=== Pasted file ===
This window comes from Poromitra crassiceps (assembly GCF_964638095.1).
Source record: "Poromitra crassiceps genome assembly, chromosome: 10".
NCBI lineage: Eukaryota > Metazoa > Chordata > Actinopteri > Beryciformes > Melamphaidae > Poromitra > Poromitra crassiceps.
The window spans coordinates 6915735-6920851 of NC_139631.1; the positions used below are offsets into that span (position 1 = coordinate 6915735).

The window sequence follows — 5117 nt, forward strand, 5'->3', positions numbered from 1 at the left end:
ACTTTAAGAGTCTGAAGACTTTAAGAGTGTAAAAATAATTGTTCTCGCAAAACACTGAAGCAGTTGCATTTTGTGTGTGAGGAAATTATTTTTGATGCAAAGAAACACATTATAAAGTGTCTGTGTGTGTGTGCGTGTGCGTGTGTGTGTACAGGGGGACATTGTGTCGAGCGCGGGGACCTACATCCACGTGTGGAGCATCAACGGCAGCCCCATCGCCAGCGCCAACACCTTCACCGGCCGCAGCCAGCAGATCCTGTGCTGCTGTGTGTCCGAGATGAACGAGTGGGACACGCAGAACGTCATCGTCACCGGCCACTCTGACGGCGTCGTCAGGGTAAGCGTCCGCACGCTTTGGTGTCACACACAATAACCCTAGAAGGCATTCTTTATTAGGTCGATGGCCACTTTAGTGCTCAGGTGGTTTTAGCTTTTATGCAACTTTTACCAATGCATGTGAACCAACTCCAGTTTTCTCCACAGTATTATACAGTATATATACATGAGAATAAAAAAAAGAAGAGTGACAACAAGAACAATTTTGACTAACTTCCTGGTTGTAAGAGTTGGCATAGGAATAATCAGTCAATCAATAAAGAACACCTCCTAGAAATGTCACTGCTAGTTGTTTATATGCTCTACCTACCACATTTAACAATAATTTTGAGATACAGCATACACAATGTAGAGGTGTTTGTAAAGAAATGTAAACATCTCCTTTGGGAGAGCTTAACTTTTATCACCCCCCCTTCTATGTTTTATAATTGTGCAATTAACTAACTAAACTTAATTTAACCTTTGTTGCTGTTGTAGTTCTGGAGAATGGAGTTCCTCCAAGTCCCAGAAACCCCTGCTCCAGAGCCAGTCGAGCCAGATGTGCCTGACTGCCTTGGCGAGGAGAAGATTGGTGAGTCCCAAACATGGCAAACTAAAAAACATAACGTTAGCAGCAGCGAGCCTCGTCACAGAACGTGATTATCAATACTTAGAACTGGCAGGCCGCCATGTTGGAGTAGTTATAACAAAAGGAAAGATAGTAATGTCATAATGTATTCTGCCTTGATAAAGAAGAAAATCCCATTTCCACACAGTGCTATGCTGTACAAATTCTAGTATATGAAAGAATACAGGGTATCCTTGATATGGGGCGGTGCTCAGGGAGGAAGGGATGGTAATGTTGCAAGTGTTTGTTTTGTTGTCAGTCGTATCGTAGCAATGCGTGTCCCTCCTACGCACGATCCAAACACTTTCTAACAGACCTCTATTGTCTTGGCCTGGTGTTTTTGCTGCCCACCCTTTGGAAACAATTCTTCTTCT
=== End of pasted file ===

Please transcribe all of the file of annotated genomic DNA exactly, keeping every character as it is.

This window comes from Poromitra crassiceps (assembly GCF_964638095.1).
Source record: "Poromitra crassiceps genome assembly, chromosome: 10".
NCBI lineage: Eukaryota > Metazoa > Chordata > Actinopteri > Beryciformes > Melamphaidae > Poromitra > Poromitra crassiceps.
The window spans coordinates 6915735-6920851 of NC_139631.1; the positions used below are offsets into that span (position 1 = coordinate 6915735).

The window sequence follows — 5117 nt, forward strand, 5'->3', positions numbered from 1 at the left end:
ACTTTAAGAGTCTGAAGACTTTAAGAGTGTAAAAATAATTGTTCTCGCAAAACACTGAAGCAGTTGCATTTTGTGTGTGAGGAAATTATTTTTGATGCAAAGAAACACATTATAAAGTGTCTGTGTGTGTGTGCGTGTGCGTGTGTGTGTACAGGGGGACATTGTGTCGAGCGCGGGGACCTACATCCACGTGTGGAGCATCAACGGCAGCCCCATCGCCAGCGCCAACACCTTCACCGGCCGCAGCCAGCAGATCCTGTGCTGCTGTGTGTCCGAGATGAACGAGTGGGACACGCAGAACGTCATCGTCACCGGCCACTCTGACGGCGTCGTCAGGGTAAGCGTCCGCACGCTTTGGTGTCACACACAATAACCCTAGAAGGCATTCTTTATTAGGTCGATGGCCACTTTAGTGCTCAGGTGGTTTTAGCTTTTATGCAACTTTTACCAATGCATGTGAACCAACTCCAGTTTTCTCCACAGTATTATACAGTATATATACATGAGAATAAAAAAAAGAAGAGTGACAACAAGAACAATTTTGACTAACTTCCTGGTTGTAAGAGTTGGCATAGGAATAATCAGTCAATCAATAAAGAACACCTCCTAGAAATGTCACTGCTAGTTGTTTATATGCTCTACCTACCACATTTAACAATAATTTTGAGATACAGCATACACAATGTAGAGGTGTTTGTAAAGAAATGTAAACATCTCCTTTGGGAGAGCTTAACTTTTATCACCCCCCCTTCTATGTTTTATAATTGTGCAATTAACTAACTAAACTTAATTTAACCTTTGTTGCTGTTGTAGTTCTGGAGAATGGAGTTCCTCCAAGTCCCAGAAACCCCTGCTCCAGAGCCAGTCGAGCCAGATGTGCCTGACTGCCTTGGCGAGGAGAAGATTGGTGAGTCCCAAACATGGCAAACTAAAAAACATAACGTTAGCAGCAGCGAGCCTCGTCACAGAACGTGATTATCAATACTTAGAACTGGCAGGCCGCCATGTTGGAGTAGTTATAACAAAAGGAAAGATAGTAATGTCATAATGTATTCTGCCTTGATAAAGAAGAAAATCCCATTTCCACACAGTGCTATGCTGTACAAATTCTAGTATATGAAAGAATACAGGGTATCCTTGATATGGGGCGGTGCTCAGGGAGGAAGGGATGGTAATGTTGCAAGTGTTTGTTTTGTTGTCAGTCGTATCGTAGCAATGCGTGTCCCTCCTACGCACGATCCAAACACTTTCTAACAGACCTCTATTGTCTTGGCCTGGTGTTTTTGCTGCCCACCCTTTGGAAACAATTCTTCTTCT